I’M SO GLAD THE MOVIE ENDED THAT WAY! When I thought the movie was going to end with Arkin seeing the mask, alluding to another installment in the franchise, I was pretty annoyed. I know that the original film was intended to be a prequel to the Saw movies, so I understood why they had made it more open-ended. Also, I felt like the way the original film ended, with Arkin getting tossed in the trunk, was just an easy way to try to make that movie feel more “bleak” or “edgy”. Okay, fine, whatever. With The Collection, it felt like writer/director Marcus Dunstan had a different, more unique approach to the whole story and movie making process. Rather than making the movie in hopes of it leading to bigger things, it felt like Dunstan realized the success of his first film, recognized that he might only get one shot at creating a sequel that had a much higher budget, and went all out with the story, as well as provided closure for the fans of his first film. We were given more information about who the “Collector” was, as well as what his “collection” entailed, without being given some sort of forced, detailed background for the character. We learned in the first movie that the Collector was a guy who knew a lot about bugs, so when Arkin and Elena are exploring the abandoned hotel, we see that the collection was a series of human bodies that he had modified to resemble insects in macabre installations. However, that’s still pretty much all we know about the guy, and there isn’t some sort of forced reveal to try to make the person responsible be some arbitrary background character. We never see his face, never really know why he does what he does, and in theory, we’ll never hear from that character again. I don’t think that we’ll see a sequel, but if there is another film, I feel like they’d either establish a new person as the killer (perhaps Arkin, which would be LAME) or possibly do a prequel.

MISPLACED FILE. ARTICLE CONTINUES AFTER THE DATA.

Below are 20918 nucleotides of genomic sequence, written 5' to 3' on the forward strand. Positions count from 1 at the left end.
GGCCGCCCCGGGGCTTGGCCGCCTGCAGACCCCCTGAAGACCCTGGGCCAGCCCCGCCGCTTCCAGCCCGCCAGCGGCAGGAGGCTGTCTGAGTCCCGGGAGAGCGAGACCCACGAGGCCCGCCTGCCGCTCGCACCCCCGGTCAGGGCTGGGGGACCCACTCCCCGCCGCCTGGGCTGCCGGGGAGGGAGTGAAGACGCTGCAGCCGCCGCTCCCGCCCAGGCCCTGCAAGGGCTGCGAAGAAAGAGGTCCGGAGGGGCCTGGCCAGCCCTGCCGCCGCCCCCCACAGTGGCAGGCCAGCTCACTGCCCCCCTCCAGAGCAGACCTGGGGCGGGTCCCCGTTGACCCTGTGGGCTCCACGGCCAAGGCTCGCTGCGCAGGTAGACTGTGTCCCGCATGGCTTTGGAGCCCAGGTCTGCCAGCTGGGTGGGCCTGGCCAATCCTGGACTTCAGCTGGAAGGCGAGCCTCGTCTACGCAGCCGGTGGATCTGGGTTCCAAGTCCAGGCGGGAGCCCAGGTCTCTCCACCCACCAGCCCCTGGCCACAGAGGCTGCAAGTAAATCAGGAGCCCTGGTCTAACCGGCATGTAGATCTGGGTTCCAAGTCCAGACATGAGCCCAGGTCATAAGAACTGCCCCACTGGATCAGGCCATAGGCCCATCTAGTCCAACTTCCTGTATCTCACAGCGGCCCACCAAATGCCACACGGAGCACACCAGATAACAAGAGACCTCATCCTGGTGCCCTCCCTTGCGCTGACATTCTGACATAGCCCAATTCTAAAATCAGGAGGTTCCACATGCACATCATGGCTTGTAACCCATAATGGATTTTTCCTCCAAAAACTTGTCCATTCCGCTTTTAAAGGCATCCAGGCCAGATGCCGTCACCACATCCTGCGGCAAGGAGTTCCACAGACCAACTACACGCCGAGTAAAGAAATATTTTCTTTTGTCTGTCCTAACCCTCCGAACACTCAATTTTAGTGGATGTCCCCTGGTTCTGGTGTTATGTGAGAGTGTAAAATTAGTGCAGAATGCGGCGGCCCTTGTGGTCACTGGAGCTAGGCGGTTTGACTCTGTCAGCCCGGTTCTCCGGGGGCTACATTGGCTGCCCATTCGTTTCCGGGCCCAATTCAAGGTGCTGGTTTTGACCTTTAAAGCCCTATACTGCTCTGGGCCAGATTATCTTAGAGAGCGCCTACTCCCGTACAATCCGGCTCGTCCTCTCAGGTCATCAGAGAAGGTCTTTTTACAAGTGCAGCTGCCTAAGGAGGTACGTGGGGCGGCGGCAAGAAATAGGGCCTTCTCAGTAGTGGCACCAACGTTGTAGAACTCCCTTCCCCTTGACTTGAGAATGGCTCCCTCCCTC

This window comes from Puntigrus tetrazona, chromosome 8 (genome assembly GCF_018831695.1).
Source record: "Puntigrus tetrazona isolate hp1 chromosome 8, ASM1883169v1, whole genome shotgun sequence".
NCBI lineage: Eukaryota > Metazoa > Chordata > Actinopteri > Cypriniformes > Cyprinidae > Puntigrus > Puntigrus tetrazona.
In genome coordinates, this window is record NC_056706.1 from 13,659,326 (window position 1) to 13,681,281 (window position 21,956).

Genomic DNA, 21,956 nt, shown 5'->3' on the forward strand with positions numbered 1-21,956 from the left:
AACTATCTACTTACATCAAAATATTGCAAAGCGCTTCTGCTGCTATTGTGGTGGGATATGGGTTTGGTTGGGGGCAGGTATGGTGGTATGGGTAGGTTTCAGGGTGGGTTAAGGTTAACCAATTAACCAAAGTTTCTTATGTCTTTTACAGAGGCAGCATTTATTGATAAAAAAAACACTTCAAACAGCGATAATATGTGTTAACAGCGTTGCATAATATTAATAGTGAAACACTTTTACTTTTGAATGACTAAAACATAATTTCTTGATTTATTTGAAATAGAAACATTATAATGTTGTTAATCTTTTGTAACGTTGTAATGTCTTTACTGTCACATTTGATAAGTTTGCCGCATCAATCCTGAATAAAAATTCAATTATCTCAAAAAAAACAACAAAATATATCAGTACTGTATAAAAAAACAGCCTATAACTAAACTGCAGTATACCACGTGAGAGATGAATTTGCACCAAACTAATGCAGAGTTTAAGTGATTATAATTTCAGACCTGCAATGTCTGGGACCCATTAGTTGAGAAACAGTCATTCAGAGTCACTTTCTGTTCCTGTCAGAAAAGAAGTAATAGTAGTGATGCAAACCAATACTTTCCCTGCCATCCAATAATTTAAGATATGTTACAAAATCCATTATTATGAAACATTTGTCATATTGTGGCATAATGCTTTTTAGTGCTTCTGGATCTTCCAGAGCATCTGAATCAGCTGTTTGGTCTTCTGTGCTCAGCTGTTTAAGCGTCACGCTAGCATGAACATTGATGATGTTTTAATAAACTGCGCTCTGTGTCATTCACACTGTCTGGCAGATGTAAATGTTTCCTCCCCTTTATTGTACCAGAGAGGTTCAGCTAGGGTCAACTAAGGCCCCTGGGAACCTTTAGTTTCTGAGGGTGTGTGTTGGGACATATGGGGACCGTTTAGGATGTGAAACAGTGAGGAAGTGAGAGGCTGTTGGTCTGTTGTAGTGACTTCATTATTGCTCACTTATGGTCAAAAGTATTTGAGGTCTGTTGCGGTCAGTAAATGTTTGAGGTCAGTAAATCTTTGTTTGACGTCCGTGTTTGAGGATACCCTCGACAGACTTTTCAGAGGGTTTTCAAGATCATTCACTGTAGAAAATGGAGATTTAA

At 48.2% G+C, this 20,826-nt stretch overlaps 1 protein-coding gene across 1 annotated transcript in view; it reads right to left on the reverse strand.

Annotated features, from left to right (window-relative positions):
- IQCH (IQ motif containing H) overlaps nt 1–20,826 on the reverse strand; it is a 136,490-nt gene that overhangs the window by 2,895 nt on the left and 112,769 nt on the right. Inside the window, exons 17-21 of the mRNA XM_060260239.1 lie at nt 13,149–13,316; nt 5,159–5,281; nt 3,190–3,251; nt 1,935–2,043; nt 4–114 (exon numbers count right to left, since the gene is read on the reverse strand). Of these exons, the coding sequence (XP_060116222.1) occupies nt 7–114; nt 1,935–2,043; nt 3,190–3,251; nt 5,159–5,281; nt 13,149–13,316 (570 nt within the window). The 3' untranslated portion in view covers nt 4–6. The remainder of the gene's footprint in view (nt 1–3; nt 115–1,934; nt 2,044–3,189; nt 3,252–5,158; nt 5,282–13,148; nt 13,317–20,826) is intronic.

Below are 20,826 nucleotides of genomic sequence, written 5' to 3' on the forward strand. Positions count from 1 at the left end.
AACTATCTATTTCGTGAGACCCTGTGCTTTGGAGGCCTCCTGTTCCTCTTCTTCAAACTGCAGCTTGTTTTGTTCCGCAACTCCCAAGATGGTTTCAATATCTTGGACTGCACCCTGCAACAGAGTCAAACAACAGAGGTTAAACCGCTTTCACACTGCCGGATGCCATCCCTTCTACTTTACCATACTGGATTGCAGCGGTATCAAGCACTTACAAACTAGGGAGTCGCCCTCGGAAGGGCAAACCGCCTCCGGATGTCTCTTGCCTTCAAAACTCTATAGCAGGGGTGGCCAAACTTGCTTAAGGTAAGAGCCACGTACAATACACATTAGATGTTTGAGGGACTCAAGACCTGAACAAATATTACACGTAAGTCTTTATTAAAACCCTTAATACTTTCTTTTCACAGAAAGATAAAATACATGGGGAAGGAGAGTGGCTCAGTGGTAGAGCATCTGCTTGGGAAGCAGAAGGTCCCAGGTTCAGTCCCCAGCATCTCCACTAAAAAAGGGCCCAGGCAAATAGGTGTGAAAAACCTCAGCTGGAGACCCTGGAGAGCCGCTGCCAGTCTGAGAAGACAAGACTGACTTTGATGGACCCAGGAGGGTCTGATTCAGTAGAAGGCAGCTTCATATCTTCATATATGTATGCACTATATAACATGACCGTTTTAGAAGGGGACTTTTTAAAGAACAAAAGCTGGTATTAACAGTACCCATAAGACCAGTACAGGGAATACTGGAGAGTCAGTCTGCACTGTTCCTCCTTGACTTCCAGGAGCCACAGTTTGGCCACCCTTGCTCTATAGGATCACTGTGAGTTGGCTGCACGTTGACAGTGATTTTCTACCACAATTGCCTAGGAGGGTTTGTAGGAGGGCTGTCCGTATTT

Still not really sure what this mask is. It looks like someone bought it at a bondage factory but then tossed it in a fire. Or maybe it burned from sex friction.
Even though I liked the movie as a whole, or at least enjoyed the places it went as compared to the original, the movie wasn’t without its flaws. The first film established Arkin as being a burglar, so it made sense that he had some sort of mechanical instincts that would allow him to do things like pick locks. In a scene where Elena escapes from a trunk, she manages to take off her bra and part of her shirt to stick through a hole in the trunk to unlatch herself, despite never establishing how the fuck she’d be able to do that so easily. Also, it’s made clear that Elena has a hearing aid, and it’s something that’s brought up multiple times, yet other than one scene that involves the hearing aid falling out and landing on a bear trap, it seems completely irrelevant to the plot. Throughout most of the movie, you kind of have to suspend your disbelief that this would never happen anywhere in the world in any possible way. For example, the fact the police don’t really get involved in the murder of dozens upon dozens of people and instead a ragtag group of people manipulate the only individual who had interacted with the Collector and live to tell about it is pretty ridiculous. Or maybe the fact that Arkin was able to locate EXACTLY where the hotel was after having cut into his own arm every time he counted to 100 and noted every right or left turn that the van took while he was locked in a trunk? Huh? Whatever, I guess whatever nonsense you need to come up with to justify the story. Most of those issues are things that I’m willing to let slide, because the ends justify the means. I did enjoy that the abandoned hotel was named “Hotel Argento”, an obvious nod to director Dario Argento, and one scene that involves Arkin trying to use a broken arm to open a latch that he’s trapped in, so despite its flaws, there’s still a lot of good stuff in here. If you liked the first movie, I’m sure you’ll like this one as well, since it’s a lot of the same stuff, but you feel a more genuine closure to the plot and still a good amount of violence and gore that was so enjoyable in the first film.
Wolfman Moon Scale